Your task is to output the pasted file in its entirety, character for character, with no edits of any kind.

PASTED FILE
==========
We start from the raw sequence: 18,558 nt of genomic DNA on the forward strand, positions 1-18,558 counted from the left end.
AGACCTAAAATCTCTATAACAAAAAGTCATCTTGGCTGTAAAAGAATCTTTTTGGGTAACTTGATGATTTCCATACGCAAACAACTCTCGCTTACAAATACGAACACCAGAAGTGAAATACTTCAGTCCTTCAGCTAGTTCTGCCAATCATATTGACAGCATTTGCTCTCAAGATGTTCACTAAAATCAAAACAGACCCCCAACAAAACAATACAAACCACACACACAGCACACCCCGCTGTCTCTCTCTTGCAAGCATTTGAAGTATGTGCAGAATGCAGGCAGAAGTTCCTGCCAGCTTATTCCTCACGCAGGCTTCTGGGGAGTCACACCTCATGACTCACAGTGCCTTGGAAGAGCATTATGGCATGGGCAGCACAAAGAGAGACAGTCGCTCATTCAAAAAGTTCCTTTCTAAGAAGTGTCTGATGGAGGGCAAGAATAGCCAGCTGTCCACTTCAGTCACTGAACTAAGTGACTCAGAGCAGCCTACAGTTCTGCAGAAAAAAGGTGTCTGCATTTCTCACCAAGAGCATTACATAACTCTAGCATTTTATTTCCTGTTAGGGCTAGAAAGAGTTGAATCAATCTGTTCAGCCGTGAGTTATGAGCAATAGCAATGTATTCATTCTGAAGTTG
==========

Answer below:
We start from the raw sequence: 18,558 nt of genomic DNA on the forward strand, positions 1-18,558 counted from the left end.
AGACCTAAAATCTCTATAACAAAAAGTCATCTTGGCTGTAAAAGAATCTTTTTGGGTAACTTGATGATTTCCATACGCAAACAACTCTCGCTTACAAATACGAACACCAGAAGTGAAATACTTCAGTCCTTCAGCTAGTTCTGCCAATCATATTGACAGCATTTGCTCTCAAGATGTTCACTAAAATCAAAACAGACCCCCAACAAAACAATACAAACCACACACACAGCACACCCCGCTGTCTCTCTCTTGCAAGCATTTGAAGTATGTGCAGAATGCAGGCAGAAGTTCCTGCCAGCTTATTCCTCACGCAGGCTTCTGGGGAGTCACACCTCATGACTCACAGTGCCTTGGAAGAGCATTATGGCATGGGCAGCACAAAGAGAGACAGTCGCTCATTCAAAAAGTTCCTTTCTAAGAAGTGTCTGATGGAGGGCAAGAATAGCCAGCTGTCCACTTCAGTCACTGAACTAAGTGACTCAGAGCAGCCTACAGTTCTGCAGAAAAAAGGTGTCTGCATTTCTCACCAAGAGCATTACATAACTCTAGCATTTTATTTCCTGTTAGGGCTAGAAAGAGTTGAATCAATCTGTTCAGCCGTGAGTTATGAGCAATAGCAATGTATTCATTCTGAAGTTG